The t.LAB Research Fellows represent a creative community of designers, technologists, academic researchers and responsible hackers.

The t.LAB is focused on speeding the cycle of responsible innovation by building a unique community with the knowledge and production resources needed to develop and manufacture smart garments and functional fabrics. We focus on new products to improve health and well-being, worker safety, the built environment, and the creation of experimental form. Our research fellows have emerged as exceptional leaders in the field of technology-inspired apparel.

Interested in becoming a Research Fellow? Learn more and apply here.

Current T.Lab Research Fellows

Vanessa Siverls

BU Period empowers women who are underserved & underrepresented in the feminine hygiene industry, by providing sustainable lifestyle products & services. Period.

Russell Joye

Russell Joye is creating clothes that help people move more efficiently. His medical training shone a light on the difficulties experienced by movement disorders patients, and he set out to design wearables that short-circuit blocked neural pathways using tactile feedback. The simplest human movements require a symphony of systems working together as one. Similarly, constructing products that enable smooth, stable ambulation involves the marriage of engineering, design and medicine. Russell is merging collected expertise from these three disciplines to build movement solutions.

Kevin Yoo

Pratt graduate Kevin Yoo is an innovator with a background in Industrial Design. His passion for human-centric design led him to start WearWorks, which was was founded while Kevin was a post-graduate researcher at Pratt’s Digital Arts and Humanities Research Center. Kevin has built his expertise around haptic design through working with multi actuator developments, including various projects from lighting, architectural, furniture to high end wearables.

WearWorks is a design company developing products that communicate information entirely via touch. By utilizing the skin as a non-intrusive communication channel, WearWorks’ vibration-based language creates new possibilities for information communication. Through their wearable device – Wayband, a non-visual interface creates independence for the blind and visually impaired as they easily and effectively navigate the world around them.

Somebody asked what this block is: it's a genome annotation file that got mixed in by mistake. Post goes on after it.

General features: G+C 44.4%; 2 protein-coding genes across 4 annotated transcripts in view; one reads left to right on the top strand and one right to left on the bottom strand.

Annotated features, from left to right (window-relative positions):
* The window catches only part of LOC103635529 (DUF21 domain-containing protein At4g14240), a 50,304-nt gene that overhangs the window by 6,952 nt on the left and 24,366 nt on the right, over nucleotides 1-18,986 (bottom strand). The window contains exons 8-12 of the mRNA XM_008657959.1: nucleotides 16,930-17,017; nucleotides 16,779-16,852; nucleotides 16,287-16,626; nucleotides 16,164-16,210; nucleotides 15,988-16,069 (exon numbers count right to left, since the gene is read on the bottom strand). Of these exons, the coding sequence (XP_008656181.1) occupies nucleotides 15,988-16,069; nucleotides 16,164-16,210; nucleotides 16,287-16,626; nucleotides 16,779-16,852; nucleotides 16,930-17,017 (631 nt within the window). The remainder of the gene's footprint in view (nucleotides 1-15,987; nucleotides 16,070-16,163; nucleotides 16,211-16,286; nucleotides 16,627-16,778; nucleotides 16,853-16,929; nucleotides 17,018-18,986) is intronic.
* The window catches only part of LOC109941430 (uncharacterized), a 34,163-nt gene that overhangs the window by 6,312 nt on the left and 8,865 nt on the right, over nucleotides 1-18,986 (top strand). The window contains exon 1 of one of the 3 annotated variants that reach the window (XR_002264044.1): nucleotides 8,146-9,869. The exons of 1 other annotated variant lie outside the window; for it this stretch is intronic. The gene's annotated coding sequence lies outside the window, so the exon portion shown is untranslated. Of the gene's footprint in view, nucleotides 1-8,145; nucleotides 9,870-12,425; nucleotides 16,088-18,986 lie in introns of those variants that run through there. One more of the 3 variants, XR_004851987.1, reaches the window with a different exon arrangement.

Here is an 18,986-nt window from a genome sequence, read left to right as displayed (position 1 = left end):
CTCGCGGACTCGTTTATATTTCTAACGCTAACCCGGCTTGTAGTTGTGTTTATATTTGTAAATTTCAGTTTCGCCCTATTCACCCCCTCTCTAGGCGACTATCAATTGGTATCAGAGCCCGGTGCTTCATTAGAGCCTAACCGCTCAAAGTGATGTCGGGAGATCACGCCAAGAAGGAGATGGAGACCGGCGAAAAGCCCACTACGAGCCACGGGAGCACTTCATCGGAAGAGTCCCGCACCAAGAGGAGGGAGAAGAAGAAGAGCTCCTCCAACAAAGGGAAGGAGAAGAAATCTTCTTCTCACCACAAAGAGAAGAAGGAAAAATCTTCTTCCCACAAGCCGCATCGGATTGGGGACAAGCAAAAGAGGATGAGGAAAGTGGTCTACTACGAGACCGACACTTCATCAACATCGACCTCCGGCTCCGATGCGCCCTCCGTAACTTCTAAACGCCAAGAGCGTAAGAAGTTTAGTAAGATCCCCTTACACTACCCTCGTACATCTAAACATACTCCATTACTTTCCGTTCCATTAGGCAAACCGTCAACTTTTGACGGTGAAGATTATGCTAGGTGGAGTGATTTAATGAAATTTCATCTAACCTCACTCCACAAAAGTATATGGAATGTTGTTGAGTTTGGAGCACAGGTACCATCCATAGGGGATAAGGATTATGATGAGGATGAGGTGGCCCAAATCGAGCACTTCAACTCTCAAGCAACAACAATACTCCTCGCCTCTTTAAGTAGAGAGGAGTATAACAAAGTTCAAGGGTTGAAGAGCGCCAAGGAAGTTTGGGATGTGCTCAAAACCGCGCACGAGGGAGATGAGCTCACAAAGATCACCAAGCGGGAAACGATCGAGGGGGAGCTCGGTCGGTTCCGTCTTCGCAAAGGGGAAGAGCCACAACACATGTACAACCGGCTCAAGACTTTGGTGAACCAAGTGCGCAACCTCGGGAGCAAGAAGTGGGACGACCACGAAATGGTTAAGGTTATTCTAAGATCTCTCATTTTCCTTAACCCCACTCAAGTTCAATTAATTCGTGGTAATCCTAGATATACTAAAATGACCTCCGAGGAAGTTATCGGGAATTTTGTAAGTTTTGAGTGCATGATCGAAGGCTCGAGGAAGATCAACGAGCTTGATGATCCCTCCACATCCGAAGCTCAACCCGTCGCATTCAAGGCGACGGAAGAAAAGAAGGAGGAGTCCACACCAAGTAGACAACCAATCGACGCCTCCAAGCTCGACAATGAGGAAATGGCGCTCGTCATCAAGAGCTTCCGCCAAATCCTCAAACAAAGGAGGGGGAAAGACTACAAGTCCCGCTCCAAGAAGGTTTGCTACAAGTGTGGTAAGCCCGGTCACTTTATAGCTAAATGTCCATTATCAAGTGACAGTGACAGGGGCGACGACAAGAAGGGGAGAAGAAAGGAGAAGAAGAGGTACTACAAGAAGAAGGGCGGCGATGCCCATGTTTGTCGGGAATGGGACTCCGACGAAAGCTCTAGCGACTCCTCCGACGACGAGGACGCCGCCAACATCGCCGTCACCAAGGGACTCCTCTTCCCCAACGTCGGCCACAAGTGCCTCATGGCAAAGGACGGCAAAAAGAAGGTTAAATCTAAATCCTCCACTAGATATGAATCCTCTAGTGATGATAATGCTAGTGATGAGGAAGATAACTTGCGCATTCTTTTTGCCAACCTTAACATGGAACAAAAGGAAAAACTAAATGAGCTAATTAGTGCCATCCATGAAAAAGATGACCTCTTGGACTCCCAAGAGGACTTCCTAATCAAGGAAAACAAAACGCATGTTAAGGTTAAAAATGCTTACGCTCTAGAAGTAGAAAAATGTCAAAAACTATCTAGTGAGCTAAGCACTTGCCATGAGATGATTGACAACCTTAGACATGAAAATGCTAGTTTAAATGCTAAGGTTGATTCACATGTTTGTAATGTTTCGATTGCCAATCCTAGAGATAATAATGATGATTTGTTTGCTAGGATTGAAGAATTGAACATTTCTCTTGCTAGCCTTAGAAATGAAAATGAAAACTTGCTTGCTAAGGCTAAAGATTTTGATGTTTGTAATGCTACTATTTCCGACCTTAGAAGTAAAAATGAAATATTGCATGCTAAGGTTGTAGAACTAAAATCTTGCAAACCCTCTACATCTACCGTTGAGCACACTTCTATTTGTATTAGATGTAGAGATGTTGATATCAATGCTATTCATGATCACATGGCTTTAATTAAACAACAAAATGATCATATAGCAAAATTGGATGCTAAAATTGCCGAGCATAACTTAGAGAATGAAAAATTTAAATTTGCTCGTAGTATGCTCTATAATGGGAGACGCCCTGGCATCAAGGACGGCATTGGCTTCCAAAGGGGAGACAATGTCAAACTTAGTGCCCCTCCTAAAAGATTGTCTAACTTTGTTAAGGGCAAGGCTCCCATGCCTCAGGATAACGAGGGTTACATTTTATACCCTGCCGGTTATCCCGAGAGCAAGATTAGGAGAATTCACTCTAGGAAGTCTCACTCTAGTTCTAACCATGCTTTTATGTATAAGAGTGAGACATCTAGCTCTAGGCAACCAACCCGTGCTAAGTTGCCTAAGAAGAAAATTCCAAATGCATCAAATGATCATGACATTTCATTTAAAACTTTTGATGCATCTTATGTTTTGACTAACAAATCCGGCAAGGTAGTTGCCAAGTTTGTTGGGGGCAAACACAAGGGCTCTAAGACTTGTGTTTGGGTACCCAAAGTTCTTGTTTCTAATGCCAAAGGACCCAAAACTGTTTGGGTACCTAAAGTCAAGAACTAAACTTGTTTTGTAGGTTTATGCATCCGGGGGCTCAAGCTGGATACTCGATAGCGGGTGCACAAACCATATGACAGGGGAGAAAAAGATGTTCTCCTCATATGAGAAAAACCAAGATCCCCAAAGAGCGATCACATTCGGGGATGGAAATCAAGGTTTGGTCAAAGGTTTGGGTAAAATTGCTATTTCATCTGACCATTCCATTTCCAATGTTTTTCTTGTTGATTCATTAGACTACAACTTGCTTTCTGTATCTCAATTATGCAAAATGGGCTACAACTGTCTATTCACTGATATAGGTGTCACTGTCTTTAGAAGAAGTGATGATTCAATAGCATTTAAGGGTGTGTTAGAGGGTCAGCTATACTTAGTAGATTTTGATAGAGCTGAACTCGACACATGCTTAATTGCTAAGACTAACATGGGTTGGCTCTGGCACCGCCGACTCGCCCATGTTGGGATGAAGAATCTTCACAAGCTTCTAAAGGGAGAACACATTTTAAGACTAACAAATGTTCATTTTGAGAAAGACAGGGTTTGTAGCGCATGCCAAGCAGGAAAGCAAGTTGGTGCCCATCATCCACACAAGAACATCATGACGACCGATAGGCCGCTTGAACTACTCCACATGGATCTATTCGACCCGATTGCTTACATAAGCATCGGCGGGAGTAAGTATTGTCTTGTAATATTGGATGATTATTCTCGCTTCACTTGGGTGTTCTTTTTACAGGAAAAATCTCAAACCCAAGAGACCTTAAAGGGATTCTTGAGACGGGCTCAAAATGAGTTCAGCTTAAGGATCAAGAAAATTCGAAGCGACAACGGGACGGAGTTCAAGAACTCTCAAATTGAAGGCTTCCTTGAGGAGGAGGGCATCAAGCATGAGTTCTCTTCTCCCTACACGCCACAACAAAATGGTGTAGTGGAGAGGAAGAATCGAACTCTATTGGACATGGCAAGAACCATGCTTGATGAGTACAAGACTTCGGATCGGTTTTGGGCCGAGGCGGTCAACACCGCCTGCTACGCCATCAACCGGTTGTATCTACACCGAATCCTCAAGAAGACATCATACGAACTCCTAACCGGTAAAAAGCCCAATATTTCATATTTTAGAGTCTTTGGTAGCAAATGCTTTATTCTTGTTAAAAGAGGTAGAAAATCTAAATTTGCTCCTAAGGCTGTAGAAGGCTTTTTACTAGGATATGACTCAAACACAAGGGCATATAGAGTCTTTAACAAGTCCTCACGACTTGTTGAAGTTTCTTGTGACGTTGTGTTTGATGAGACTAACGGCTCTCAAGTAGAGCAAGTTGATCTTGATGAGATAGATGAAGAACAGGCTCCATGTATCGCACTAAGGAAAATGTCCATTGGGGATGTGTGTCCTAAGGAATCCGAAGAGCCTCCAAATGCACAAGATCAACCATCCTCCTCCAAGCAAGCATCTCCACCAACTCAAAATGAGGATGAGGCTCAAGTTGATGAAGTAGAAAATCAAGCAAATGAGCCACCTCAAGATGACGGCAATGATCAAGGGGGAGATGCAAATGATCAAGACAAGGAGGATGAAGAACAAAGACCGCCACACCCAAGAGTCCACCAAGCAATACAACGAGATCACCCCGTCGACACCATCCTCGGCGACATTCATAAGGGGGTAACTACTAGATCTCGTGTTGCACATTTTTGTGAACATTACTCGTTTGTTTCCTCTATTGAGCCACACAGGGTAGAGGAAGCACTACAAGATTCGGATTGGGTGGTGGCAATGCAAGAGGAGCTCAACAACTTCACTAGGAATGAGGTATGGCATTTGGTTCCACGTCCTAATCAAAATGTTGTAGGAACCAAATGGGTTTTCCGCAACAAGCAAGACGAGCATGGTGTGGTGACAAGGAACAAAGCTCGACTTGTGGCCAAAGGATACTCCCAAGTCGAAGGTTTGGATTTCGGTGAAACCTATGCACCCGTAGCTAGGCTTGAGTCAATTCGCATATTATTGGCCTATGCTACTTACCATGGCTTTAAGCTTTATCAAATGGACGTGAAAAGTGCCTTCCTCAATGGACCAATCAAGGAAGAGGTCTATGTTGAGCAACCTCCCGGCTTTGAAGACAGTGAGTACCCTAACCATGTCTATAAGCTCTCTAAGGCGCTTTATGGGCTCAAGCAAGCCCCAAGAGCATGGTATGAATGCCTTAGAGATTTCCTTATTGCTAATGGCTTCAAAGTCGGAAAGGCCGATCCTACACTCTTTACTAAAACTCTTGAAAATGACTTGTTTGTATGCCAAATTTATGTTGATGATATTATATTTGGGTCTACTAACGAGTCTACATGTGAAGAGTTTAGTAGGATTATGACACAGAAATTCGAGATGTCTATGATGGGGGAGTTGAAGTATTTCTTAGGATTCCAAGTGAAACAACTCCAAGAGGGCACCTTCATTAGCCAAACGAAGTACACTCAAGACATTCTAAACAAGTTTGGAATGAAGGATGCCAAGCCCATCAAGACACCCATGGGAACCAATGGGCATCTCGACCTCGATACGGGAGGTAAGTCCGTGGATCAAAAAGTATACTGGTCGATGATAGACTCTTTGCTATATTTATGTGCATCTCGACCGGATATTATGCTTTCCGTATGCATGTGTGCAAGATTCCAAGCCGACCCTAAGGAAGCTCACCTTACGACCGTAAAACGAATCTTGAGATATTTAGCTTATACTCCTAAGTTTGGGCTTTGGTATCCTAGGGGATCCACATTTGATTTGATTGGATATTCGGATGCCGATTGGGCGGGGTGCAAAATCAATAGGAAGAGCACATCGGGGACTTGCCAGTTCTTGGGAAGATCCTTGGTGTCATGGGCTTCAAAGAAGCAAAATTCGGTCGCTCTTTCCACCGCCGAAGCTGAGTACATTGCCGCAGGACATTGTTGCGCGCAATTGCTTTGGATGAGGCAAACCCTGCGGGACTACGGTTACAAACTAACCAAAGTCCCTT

Paige Havener

Paige Havener is an Industrial Designer interested in the intersection of technology, culture, and behavior. She is currently studying Industrial Design at Pratt, and working with WearWorks to develop a wearable haptic device for navigation. Paige brings her passion for systems design, user experience/interface design, and wearable technology to the research team.

WearWorks is a design company developing products that communicate information entirely via touch. By utilizing the skin as a non-intrusive communication channel, WearWorks’ vibration-based language creates new possibilities for information communication. Through their wearable device – Wayband, a non-visual interface creates independence for the blind and visually impaired as they easily and effectively navigate the world around them.


Daniel Moran

Daniel Moran is currently studying Fashion Design at Parsons, and working with the haptics design company WearWorks. Valuing social good, and innovation through technology and sustainability, Daniel brings her textiles and interior design knowledge to the the research team.

WearWorks is a design company developing products that communicate information entirely via touch. By utilizing the skin as a non-intrusive communication channel, WearWorks’ vibration-based language creates new possibilities for information communication. Through their wearable device – Wayband, a non-visual interface creates independence for the blind and visually impaired as they easily and effectively navigate the world around them.


T.Lab Fellow Alumni

Mireia Lopez

Mireia Lopez is the founder and creative force behind the brand and collaborative guerrilla studio Milo Tricot.

Mireia Lopez was brought up in Barcelona, Spain. Being a designer was an organic process, having grown up in her family’s manufacturing business, she learned how to manipulate fabric and operate industrial machines at a very early age.

After graduating from Felicidad Duce (LCI) in the Arts and Techniques of fashion in Barcelona, she was recruited by Mango in the early 90s, and within a few years she became Mango’s designer and a key member of the creative team at a time when the company was riding high on the success of the new brand image and the expansion of more than 200 stores worldwide. Her career took her to a different path from there, spending the next twenty 25 years working for some of the fashion industry’s leading brands and retailers in Europe and in the United States, as well as creating innovative concepts and avant-garde knitwear collections for runway designers including Miguel Adrover, Zac Posen, Cushnie et Ochs and others.

Mireia’s creative vision and design language continues to be inspired by her intuitive perception of form, movement and functionality. As a brand creative and consultant she keeps pushing and leading the industry towards sustainability, craftsmanship and innovative production methods.